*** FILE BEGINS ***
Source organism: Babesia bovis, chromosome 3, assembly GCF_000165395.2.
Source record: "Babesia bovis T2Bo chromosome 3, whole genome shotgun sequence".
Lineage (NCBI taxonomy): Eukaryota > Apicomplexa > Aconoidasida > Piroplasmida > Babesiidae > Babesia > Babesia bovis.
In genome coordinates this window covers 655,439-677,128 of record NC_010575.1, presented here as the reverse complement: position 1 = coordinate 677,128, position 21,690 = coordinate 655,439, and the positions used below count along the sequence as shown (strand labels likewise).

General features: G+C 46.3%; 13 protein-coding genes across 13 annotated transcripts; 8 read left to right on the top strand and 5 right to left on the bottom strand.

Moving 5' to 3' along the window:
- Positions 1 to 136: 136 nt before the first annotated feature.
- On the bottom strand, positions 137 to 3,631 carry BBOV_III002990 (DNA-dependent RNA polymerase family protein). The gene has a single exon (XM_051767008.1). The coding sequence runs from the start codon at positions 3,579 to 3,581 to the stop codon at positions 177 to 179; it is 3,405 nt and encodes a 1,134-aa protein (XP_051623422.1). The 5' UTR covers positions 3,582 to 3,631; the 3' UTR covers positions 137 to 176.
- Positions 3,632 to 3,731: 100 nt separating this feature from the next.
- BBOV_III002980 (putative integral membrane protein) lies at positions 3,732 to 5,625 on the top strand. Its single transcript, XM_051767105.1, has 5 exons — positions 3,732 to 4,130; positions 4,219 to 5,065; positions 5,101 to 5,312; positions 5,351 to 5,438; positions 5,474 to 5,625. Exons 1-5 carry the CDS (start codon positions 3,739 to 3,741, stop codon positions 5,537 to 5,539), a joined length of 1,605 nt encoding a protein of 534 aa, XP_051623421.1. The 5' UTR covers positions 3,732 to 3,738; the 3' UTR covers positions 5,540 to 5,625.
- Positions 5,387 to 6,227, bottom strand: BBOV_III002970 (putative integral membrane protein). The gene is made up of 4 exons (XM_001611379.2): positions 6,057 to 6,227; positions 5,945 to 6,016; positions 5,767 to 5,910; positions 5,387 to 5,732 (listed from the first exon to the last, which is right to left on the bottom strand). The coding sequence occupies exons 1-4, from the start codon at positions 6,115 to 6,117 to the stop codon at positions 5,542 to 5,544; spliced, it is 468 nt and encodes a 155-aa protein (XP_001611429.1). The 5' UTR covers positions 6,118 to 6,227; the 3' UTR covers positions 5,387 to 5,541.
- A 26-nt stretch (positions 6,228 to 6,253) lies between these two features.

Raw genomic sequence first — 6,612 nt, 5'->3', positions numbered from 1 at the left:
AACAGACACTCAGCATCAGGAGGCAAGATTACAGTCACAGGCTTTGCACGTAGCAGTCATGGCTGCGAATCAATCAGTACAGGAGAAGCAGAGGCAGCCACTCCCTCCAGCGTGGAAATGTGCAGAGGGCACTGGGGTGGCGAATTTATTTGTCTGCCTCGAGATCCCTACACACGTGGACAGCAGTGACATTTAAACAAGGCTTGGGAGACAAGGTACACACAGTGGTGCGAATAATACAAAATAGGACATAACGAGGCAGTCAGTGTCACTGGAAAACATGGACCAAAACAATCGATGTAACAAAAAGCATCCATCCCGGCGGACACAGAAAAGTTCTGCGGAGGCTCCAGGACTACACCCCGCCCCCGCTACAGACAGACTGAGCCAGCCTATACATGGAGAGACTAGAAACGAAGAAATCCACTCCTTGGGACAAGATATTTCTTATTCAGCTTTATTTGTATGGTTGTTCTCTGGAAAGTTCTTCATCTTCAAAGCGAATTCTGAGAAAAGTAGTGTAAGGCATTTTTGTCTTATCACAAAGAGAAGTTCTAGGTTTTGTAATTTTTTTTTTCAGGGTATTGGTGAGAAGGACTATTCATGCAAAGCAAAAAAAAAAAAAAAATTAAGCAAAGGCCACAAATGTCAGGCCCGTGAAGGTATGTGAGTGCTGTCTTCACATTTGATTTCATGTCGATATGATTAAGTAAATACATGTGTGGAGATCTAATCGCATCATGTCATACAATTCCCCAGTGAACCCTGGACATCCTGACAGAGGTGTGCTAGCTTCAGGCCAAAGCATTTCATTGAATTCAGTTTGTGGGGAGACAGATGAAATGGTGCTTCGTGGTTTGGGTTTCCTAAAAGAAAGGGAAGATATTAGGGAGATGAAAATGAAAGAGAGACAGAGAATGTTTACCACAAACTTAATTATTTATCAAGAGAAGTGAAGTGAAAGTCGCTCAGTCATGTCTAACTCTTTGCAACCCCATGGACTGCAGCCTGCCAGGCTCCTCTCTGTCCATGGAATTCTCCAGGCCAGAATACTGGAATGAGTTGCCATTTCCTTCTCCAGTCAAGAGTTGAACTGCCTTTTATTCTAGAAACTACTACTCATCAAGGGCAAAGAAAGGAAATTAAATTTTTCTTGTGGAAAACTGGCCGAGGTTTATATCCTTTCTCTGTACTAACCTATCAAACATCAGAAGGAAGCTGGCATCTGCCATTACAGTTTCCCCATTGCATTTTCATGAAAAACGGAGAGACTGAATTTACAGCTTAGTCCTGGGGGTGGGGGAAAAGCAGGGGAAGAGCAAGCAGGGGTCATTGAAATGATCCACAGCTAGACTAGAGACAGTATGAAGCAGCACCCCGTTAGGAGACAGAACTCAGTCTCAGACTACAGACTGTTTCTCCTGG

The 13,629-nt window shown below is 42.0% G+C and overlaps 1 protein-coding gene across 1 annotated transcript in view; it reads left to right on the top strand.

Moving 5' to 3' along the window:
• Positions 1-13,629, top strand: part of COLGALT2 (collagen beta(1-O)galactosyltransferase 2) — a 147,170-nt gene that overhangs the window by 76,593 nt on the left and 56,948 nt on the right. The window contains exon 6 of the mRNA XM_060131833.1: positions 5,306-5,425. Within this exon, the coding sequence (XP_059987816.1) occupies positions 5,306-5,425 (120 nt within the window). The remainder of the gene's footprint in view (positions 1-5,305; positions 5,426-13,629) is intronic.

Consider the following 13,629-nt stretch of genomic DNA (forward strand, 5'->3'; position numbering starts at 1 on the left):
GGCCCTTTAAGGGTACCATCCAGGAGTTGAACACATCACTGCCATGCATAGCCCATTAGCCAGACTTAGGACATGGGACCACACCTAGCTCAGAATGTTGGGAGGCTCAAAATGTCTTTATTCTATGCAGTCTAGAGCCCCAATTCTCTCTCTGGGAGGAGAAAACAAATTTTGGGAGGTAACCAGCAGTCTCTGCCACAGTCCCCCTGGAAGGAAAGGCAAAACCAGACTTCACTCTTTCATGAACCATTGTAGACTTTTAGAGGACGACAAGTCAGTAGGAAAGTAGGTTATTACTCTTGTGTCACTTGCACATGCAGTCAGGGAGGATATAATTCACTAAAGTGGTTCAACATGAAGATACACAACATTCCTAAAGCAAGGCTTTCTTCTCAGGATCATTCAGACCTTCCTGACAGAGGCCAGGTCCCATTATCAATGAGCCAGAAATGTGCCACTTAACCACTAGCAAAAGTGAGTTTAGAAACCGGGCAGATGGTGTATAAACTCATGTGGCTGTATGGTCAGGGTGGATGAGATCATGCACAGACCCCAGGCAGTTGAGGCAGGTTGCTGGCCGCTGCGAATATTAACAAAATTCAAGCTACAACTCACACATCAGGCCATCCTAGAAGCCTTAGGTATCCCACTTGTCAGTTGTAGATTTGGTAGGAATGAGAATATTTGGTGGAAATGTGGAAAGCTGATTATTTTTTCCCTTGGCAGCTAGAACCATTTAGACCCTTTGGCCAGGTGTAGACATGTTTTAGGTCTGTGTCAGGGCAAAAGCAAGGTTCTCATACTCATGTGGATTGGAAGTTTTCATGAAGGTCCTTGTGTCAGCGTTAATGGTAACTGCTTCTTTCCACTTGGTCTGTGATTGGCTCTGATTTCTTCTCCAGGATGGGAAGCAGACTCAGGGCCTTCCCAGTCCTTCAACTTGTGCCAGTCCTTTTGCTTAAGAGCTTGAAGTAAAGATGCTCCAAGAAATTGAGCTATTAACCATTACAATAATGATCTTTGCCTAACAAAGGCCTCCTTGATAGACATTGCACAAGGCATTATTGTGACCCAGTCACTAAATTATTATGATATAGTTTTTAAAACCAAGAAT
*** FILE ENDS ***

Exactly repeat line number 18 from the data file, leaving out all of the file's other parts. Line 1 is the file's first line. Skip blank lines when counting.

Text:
Consider the following 13,629-nt stretch of genomic DNA (forward strand, 5'->3'; position numbering starts at 1 on the left):